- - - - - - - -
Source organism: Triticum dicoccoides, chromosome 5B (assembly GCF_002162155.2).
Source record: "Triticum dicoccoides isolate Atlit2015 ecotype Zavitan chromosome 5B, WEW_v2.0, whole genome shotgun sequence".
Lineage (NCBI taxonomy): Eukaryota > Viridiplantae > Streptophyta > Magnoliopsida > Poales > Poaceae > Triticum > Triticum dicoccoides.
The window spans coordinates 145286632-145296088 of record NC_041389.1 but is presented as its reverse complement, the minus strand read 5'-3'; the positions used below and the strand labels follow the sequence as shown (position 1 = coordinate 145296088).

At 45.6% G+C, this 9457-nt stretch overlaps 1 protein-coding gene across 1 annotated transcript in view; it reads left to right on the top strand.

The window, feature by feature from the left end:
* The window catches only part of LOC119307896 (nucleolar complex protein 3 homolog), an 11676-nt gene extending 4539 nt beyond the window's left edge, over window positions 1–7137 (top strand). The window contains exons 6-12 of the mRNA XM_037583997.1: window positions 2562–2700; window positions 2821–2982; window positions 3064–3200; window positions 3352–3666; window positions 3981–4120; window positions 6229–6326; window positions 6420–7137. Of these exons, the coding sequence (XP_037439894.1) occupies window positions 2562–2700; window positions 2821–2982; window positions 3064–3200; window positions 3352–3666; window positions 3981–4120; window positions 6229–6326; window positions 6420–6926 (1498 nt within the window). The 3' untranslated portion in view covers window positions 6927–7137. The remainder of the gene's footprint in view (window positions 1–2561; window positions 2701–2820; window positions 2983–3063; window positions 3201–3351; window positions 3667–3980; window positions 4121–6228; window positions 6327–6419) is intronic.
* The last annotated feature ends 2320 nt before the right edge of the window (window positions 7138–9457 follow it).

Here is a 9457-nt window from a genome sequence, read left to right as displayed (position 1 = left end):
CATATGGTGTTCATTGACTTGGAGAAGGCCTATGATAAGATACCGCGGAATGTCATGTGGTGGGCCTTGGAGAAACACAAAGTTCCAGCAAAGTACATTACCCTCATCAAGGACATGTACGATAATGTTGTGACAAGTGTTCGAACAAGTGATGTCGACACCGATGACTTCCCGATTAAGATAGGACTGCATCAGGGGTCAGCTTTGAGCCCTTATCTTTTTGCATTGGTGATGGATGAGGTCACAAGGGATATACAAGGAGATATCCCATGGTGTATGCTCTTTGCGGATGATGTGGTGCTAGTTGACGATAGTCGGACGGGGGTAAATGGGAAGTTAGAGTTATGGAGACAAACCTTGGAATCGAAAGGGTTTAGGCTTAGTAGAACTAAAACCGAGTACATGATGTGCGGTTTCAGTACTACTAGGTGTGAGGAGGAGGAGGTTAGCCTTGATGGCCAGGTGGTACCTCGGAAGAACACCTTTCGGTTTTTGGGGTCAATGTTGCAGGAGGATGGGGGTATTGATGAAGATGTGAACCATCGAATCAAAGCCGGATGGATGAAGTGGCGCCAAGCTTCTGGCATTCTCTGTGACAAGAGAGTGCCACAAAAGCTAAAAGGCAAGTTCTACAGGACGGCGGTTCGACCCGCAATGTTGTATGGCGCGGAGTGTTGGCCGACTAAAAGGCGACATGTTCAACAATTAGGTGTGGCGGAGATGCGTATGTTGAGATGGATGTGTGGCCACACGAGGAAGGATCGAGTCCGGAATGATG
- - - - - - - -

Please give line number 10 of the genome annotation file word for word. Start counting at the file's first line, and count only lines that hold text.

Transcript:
CATATGGTGTTCATTGACTTGGAGAAGGCCTATGATAAGATACCGCGGAATGTCATGTGGTGGGCCTTGGAGAAACACAAAGTTCCAGCAAAGTACATTACCCTCATCAAGGACATGTACGATAATGTTGTGACAAGTGTTCGAACAAGTGATGTCGACACCGATGACTTCCCGATTAAGATAGGACTGCATCAGGGGTCAGCTTTGAGCCCTTATCTTTTTGCATTGGTGATGGATGAGGTCACAAGGGATATACAAGGAGATATCCCATGGTGTATGCTCTTTGCGGATGATGTGGTGCTAGTTGACGATAGTCGGACGGGGGTAAATGGGAAGTTAGAGTTATGGAGACAAACCTTGGAATCGAAAGGGTTTAGGCTTAGTAGAACTAAAACCGAGTACATGATGTGCGGTTTCAGTACTACTAGGTGTGAGGAGGAGGAGGTTAGCCTTGATGGCCAGGTGGTACCTCGGAAGAACACCTTTCGGTTTTTGGGGTCAATGTTGCAGGAGGATGGGGGTATTGATGAAGATGTGAACCATCGAATCAAAGCCGGATGGATGAAGTGGCGCCAAGCTTCTGGCATTCTCTGTGACAAGAGAGTGCCACAAAAGCTAAAAGGCAAGTTCTACAGGACGGCGGTTCGACCCGCAATGTTGTATGGCGCGGAGTGTTGGCCGACTAAAAGGCGACATGTTCAACAATTAGGTGTGGCGGAGATGCGTATGTTGAGATGGATGTGTGGCCACACGAGGAAGGATCGAGTCCGGAATGATG